"Indications of apparent fraud": GOP candidate may have submitted dead voter's name to get on ballot

A woman said Rogers' Senate campaign submitted a nominating petition sheet with her dead brother's name on it

Published May 24, 2024 1:31PM (EDT)

Former Rep. Mike Rogers (R-MI) speaks at the Vision ’24 National Conservative Forum March 18, 2023 in Charleston, South Carolina. (Win McNamee/Getty Images)
Former Rep. Mike Rogers (R-MI) speaks at the Vision ’24 National Conservative Forum March 18, 2023 in Charleston, South Carolina. (Win McNamee/Getty Images)

Republican Senate candidate Mike Rogers’ nominating petitions are being called into question by Michigan Democrats who are urging state election officials to examine what they say are "indications of apparent fraud," the Detroit Free Press reported Friday.

Senate candidates are expected to submit 15,000 valid signatures to get on the ballot. Democrats claim that over half of Roger’s 30,000 signatures may be illegitimate, with lawyers working for the party claiming to have found "patterns that indicate the presence of potential forgery and other fraudulent signature gathering tactics."

Rogers, considered a frontrunner for the Republican nomination, was endorsed by former President Donald Trump in March. Primary elections will be held in August.

The Michigan Board of State Canvassers received the request for a probe late Thursday. The same concerned parties last week asked the board to look into the petitions of other GOP Senate candidates, too, among them former U.S. Reps Justin Amash and Peter Meijer (Meijer dropped out last month).

"The apparent fraud uncovered demands an immediate investigation," Lavora Barnes, head of the Michigan Democratic Party, said in a statement.

A spokesperson for Rogers rejected the claims, calling them an "antidemocratic stunt."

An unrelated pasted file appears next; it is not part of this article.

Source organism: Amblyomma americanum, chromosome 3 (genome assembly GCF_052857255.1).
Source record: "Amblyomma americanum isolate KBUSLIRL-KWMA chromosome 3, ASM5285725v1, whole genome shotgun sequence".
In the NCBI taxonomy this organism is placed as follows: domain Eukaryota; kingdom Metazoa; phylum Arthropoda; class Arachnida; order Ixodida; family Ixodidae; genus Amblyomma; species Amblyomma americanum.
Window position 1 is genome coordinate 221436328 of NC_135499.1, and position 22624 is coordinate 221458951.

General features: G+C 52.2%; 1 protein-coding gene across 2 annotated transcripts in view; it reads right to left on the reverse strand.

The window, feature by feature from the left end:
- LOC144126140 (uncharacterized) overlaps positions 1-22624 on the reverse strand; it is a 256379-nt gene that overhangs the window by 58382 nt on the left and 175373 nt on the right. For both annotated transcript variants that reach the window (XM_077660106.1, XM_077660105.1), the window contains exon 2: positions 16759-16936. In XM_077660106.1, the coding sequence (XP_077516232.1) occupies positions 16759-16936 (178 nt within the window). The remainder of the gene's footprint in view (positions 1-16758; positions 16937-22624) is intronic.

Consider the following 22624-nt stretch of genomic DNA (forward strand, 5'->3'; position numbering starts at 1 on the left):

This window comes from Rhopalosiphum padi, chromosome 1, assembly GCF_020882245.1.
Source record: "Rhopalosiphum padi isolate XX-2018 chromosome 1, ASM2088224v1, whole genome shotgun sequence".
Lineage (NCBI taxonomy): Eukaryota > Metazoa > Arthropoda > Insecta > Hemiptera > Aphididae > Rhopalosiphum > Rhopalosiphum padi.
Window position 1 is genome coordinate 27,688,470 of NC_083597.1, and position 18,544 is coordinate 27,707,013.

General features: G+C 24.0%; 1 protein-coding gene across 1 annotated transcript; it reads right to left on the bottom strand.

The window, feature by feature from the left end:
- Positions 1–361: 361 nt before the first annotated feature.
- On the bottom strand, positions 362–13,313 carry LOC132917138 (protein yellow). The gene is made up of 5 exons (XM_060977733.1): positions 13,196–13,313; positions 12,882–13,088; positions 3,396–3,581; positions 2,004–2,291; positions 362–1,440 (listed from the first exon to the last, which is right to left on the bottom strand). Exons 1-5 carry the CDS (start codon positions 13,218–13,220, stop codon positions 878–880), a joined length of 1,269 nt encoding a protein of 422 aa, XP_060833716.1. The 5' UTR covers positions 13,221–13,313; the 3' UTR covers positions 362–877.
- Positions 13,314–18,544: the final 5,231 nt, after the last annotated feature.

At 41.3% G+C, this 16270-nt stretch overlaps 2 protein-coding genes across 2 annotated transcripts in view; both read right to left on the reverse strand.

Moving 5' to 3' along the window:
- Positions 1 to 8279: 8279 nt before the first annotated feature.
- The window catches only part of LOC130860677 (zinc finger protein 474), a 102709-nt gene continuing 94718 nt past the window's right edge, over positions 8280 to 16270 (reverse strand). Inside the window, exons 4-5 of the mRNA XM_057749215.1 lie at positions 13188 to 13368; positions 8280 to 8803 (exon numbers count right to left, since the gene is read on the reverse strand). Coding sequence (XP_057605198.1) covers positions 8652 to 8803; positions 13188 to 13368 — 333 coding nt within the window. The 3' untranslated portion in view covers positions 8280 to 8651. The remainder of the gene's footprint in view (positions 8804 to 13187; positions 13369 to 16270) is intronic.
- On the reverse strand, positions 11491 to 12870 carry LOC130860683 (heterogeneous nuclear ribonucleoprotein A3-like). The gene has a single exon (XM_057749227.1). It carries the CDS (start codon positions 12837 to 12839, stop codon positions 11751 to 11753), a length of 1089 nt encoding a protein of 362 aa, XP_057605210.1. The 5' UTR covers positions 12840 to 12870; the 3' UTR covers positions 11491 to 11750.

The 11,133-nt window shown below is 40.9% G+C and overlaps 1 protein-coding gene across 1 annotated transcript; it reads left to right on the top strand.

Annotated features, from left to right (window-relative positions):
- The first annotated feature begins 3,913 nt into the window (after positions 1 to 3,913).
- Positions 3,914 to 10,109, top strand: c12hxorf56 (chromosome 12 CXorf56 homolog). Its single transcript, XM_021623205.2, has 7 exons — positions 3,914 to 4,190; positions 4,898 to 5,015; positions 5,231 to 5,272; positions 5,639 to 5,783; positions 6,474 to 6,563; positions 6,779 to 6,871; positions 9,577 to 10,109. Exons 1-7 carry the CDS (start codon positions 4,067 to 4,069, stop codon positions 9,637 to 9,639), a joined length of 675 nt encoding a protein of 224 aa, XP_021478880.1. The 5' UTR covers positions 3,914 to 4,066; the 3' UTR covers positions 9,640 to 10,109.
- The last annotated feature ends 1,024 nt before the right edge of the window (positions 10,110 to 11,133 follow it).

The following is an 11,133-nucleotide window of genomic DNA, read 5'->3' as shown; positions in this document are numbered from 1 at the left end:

Democrats say a review of a random sample from Rogers' petition sheets found that 23 percent of the signatures were from people who are not registered to vote, suggesting 6,500 of the nearly 30,000 signatures his campaign gathered may be invalid.

They also found indicators that suggest fraud related to the petition sheets that at least 18 signature gatherers for Rogers submitted 12,300 signatures between them. According to Democrats, the petition sheets include misspelled names, incorrect addresses and inconsistent handwriting.

Six voters whose names appear Roger’s petition sheets say they never signed them, according to the Democratic-comissioned review. An affidavit from one voter states that her brother could not have signed the petition because he died in 2022, The Detroit News reported.

The Democrats’ lawyers are led by Christopher Trebilcock claimed that state canvassers have previously upheld that fraud by a circulator on one sheet “calls into question” the validity of all the petitions submitted by that circulator, the Detroit News reported.

"If the board finds that any circulator submitted a fraudulent petition sheet, it should invalidate all of that circulator’s sheets — for any candidate," Christopher Trebilcock, a lawyer for Democrats, wrote in the letter to state officials.

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